As it is, the current review system may do the job for high volume apps such as Angry Birds, but for developers trying to eek out a living on low volume apps the current system is woefully inadequate.
To the uninitiated, the AppStore is currently divided into 155 separate stores representing different countries around the world. Users are able to either leave just a rating for an app or they can leave a rating and a review. These ratings and reviews are associated with the particular store that the user purchased the app from. Apps that have received at least 5 ratings in a given store will have the average rating show up next to the app throughout the AppStore. In any store in which an app has not received 5 ratings, no ratings will be shown for that app. Each time a new version for the app is released a new counter is started for that particular version. Once a specific version in a specific store gets 5 ratings all of the ratings for the previous versions in that store are dropped out of the apps average.
The system fails small developers in a number of ways. For example, my app, Oovium has only received the minimum 5 ratings in 8 of the 155 stores. Users in the remaining 147 stores have no idea what people think of Oovium. Of those 8 stores, only the US store has ever had any given version hit the 5 ratings limit. So, outside of the United States no users would ever know that Oovium has been rated 4.5 or 5 stars since 2010.
A week after I released Oovium in November of 2009 I made the dubious decision to reduce the price of that very early version to free. At that time anytime a user deleted an app from their iPhone, the iPhone would ask the user to rate the app then and there. The combination of a free app, aggressive rating request on delete and very early version of the app resulted in about 45 one star ratings throughout the world in 2009. Since, only the US has ever met the 5 rating limit, these ratings have never gone away. Even in the US, it can take a month or more for Oovium to hit the 5 rating limit. So, each time I release a new version, the app goes from a 4.5 or 5 star rating back down to a 3 star ratings which has a significant effect on sales and consequently my ability to pay rent and feed myself.
Furthermore, whatever the last review posted is, has an outsized effect on sales. The latest version of Oovium, 220.127.116.11 had received 15 ratings in the US store, 12 five stars and 3 four stars. From April 21st through May 21st sales had been relatively strong. On May 22nd a user named Sparky4life posted a 2 star review which said simply: "Eeh: I bought this app for 6 bucks expecting a lot more. Definitely wasnt worth it. Cool idea though." That review remained on top until June 5. From May 22nd through June 5 the per day average sales dropped 40% in the US store (from the April 21st through May 21st per day average).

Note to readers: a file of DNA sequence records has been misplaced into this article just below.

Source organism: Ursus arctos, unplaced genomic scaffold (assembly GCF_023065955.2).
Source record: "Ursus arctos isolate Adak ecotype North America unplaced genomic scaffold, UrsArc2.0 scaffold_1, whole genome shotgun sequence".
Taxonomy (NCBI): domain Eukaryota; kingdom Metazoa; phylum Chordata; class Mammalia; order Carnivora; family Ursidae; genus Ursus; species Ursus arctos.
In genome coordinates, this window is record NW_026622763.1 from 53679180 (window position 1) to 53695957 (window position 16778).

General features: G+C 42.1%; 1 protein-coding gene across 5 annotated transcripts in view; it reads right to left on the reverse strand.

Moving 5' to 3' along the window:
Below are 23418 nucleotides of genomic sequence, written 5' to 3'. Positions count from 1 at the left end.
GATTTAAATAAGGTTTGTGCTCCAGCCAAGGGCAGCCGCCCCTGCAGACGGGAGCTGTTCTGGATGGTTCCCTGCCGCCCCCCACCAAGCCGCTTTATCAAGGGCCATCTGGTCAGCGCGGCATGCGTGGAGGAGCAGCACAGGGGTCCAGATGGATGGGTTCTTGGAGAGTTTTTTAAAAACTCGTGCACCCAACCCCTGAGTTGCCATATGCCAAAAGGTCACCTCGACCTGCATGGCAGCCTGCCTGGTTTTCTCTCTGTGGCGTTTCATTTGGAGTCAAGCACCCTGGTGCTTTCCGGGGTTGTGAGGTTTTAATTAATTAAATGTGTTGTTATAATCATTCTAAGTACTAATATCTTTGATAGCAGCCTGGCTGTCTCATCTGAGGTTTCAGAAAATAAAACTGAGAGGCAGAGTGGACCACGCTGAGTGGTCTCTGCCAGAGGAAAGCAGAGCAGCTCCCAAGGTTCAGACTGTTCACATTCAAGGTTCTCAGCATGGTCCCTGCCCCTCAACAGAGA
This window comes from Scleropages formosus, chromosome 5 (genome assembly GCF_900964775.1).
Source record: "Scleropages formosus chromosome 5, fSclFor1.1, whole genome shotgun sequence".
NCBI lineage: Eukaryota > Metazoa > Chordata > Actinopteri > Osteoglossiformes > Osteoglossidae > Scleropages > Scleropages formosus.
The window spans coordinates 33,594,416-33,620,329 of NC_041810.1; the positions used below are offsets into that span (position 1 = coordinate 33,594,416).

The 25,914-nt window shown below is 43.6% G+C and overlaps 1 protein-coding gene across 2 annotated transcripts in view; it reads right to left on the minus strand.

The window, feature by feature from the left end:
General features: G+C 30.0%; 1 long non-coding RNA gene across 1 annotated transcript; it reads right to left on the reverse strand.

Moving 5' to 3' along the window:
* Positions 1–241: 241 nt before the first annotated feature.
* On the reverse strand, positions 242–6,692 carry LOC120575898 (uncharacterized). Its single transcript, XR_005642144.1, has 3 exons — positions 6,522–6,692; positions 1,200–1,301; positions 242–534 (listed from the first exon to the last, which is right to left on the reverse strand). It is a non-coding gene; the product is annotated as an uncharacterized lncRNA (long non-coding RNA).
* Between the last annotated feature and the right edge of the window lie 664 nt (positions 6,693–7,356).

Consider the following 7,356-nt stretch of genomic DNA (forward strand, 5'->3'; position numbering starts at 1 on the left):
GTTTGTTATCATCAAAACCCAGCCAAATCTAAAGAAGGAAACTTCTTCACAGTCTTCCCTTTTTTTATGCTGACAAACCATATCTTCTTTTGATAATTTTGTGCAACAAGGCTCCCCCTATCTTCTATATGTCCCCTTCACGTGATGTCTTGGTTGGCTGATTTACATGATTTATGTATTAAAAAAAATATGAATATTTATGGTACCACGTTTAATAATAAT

But, is all of this just complaints? No, I come bearing solutions.
I am uniformed about the possible wisdom of segmenting ratings by country, but if I assume that there is some reason behind it, I put forth the following solution. Similar to the current solution, the ratings system should have buckets. The algorithm should slide back buckets until it hits the 5 rating limit. Once the limit is hit, that is the app's rating.
The first bucket is the current country and version. If a user is in the French AppStore and the current version has 5 or more French ratings than the average of those French ratings is that app's rating.
The second bucket is the current version worldwide. If the French AppStore does not have 5 ratings for the current version, than the algorithm should include all ratings for all stores for the current version. If there are 5 or more ratings for the current version worldwide than any store that doesn't have 5 ratings individually should revert to the worldwide average for that version.
The third through nth buckets are the previous versions. If the current version does not have 5 ratings worldwide; than the ratings from the previous version worldwide should also be added. If at that point there are still not 5 ratings, than the next previous version should be included until the 5 ratings limit is hit.
Only, if there are less than 5 ratings for all versions worldwide should an app not have a rating displayed. Similarly, to how iTunes works now, there should be a section for the current ratings calculation (whichever that may be), there should be a section for all ratings worldwide for all versions and possibly there should be a section for all ratings worldwide for the current version if the current country rating limit has been met.
In addition reviews should be segmented by language not country. A person in England should be shown American reviews and visa versa. As long as a user speaks the same language as the reviewer who cares about where they live.
Also, the order of the reviews shown should be reflective of the current proportion of ratings. If there are 12 five star ratings, 3 four star ratings and 1 two star rating, the five star reviews should be shown up top, not the two star review just because it was the last posted. The postings should represent the proportion of ratings. Since there is a 4 to 1 ratio of five star to four star; than 4 five stars should be listed than a four star, than 4 more five stars, etc and finally the 16th should be the two star and then repeat.
The system would solve all the problems mentioned above and help developers of quality apps and the users who are interested in purchasing them. It removes the artificial penalty to developer's for updating their app and increases their motivation for improving them. Ultimately, this helps developers and users find one another, which is the whole point of the AppStore to begin with. And maybe just maybe, this will allow some low volume apps to become high volume apps.
developer of Oovium